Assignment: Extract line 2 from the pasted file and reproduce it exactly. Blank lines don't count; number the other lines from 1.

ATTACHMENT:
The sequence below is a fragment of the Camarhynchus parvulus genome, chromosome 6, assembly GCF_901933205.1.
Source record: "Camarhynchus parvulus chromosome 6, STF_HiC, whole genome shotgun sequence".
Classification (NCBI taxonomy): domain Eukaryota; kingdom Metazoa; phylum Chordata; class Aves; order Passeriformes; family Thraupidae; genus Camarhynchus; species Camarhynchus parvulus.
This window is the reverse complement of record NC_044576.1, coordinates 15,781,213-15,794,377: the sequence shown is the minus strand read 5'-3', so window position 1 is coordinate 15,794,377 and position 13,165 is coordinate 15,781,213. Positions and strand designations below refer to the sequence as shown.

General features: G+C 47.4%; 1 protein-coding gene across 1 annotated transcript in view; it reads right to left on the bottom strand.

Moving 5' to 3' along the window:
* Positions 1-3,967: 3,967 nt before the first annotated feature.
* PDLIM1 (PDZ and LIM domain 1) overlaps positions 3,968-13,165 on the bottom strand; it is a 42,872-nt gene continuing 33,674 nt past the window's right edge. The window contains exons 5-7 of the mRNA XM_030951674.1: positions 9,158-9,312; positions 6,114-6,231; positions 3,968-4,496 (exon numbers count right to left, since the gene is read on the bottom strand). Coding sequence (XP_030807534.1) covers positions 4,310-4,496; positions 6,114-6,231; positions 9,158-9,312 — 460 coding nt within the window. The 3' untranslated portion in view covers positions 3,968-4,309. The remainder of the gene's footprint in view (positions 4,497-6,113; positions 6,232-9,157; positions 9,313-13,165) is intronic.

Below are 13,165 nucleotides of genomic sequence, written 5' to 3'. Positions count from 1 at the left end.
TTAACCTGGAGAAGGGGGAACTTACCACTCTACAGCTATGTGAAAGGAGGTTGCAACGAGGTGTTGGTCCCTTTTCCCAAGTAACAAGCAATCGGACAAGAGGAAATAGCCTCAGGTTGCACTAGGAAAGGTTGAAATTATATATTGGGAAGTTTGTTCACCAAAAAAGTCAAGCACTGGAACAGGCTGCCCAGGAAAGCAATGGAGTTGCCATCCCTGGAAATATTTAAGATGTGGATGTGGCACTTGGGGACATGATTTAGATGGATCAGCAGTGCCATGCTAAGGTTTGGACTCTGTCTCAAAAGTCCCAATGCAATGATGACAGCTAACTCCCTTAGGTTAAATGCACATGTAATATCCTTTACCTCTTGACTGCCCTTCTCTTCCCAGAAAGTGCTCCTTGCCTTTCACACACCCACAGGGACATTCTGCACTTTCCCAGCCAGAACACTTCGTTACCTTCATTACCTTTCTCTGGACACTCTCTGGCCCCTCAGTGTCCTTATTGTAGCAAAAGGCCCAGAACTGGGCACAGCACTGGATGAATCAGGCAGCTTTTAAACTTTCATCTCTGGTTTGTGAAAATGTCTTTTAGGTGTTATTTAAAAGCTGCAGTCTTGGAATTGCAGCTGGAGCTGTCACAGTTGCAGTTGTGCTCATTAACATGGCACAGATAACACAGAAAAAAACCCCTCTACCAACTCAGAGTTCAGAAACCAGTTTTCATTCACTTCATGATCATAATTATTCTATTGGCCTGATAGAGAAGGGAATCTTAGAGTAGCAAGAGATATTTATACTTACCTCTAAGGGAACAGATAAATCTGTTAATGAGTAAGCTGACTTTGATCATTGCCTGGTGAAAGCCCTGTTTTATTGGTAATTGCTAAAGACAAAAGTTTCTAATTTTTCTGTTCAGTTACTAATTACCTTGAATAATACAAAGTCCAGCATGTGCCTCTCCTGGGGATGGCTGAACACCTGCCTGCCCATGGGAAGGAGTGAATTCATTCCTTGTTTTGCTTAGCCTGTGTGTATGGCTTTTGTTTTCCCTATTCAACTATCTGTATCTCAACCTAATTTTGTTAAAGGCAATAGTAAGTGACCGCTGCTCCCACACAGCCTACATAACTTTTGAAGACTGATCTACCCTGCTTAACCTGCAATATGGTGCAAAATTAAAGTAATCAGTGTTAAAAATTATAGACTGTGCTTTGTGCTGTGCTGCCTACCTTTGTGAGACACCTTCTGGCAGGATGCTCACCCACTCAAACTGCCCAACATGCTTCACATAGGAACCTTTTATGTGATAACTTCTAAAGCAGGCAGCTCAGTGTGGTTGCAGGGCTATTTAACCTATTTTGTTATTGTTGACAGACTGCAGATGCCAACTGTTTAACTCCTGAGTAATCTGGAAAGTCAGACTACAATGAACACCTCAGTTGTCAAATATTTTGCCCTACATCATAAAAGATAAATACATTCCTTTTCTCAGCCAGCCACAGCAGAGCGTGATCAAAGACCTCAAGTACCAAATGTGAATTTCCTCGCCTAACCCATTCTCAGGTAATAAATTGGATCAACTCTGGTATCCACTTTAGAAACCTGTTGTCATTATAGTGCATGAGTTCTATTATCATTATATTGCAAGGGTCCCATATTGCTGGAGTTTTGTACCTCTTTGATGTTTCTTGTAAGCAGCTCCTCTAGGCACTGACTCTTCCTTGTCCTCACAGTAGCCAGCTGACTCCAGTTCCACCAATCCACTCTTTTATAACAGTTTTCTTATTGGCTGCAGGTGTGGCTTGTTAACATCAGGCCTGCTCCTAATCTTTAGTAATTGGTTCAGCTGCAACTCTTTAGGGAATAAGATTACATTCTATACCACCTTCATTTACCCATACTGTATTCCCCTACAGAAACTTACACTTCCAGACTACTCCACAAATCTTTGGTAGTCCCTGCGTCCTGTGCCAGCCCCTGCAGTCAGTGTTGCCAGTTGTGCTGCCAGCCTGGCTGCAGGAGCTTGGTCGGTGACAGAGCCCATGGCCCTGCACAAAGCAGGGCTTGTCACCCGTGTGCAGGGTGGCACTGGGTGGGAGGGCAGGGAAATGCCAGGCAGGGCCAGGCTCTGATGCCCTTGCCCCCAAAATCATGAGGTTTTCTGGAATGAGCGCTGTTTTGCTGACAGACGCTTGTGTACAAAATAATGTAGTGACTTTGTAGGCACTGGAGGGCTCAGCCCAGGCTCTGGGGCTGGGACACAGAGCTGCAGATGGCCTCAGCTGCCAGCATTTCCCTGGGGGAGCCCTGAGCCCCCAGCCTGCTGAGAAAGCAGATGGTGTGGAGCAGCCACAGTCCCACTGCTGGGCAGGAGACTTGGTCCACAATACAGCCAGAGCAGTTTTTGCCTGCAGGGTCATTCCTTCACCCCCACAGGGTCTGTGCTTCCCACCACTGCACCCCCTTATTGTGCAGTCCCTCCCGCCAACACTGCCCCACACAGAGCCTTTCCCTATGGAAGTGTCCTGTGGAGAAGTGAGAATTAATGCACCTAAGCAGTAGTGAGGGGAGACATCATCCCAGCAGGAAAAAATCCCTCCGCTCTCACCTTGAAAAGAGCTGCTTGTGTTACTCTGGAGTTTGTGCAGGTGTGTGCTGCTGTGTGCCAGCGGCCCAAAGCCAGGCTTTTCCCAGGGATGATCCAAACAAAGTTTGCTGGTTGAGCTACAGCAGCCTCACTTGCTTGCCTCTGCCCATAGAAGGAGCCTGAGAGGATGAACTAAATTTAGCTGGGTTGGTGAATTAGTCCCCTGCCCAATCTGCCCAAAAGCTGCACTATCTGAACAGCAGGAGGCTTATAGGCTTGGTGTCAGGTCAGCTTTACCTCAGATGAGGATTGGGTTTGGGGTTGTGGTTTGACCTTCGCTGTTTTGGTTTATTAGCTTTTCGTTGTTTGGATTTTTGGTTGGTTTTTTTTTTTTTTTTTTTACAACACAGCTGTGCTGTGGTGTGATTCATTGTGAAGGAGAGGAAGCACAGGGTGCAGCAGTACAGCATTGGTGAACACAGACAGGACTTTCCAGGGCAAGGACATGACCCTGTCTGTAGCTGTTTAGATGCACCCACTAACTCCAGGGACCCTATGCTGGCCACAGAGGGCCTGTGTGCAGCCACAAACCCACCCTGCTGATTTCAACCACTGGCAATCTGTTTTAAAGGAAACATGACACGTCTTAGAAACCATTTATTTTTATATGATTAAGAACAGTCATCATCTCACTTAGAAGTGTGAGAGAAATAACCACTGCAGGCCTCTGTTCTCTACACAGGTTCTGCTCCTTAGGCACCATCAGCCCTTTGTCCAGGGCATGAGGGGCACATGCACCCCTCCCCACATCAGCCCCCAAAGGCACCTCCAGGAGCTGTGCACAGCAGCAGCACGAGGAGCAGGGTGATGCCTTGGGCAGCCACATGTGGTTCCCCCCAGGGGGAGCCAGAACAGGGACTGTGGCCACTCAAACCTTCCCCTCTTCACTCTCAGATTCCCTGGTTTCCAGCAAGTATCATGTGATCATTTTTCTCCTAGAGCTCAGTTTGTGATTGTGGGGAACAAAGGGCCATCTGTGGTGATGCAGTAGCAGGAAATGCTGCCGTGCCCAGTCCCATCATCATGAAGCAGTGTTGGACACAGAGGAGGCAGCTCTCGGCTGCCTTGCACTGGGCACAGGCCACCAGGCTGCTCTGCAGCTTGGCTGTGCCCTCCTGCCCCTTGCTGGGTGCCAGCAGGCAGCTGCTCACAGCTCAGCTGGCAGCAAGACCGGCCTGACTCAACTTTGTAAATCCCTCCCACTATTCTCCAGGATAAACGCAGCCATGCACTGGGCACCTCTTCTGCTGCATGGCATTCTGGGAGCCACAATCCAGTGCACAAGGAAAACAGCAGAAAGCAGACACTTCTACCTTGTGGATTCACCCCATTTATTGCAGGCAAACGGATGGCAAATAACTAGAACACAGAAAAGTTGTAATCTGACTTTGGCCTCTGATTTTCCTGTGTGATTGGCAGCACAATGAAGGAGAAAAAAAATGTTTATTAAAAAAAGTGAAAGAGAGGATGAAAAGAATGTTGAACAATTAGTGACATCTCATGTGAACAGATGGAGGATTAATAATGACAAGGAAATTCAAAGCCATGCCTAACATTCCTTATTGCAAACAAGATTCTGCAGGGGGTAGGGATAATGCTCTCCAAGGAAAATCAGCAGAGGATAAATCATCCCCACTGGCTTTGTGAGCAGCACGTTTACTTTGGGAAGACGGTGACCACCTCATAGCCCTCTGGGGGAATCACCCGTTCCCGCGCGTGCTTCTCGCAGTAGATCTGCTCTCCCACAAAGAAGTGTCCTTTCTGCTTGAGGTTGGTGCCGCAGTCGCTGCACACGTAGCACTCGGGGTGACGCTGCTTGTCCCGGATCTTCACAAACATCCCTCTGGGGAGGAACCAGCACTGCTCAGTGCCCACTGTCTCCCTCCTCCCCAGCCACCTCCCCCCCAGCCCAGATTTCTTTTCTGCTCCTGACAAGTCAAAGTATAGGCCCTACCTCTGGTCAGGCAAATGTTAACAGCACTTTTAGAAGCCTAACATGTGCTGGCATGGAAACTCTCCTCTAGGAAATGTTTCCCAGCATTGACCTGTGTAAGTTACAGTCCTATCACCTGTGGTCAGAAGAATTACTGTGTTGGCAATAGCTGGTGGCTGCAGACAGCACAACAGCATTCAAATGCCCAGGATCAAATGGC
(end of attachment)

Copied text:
Source record: "Camarhynchus parvulus chromosome 6, STF_HiC, whole genome shotgun sequence".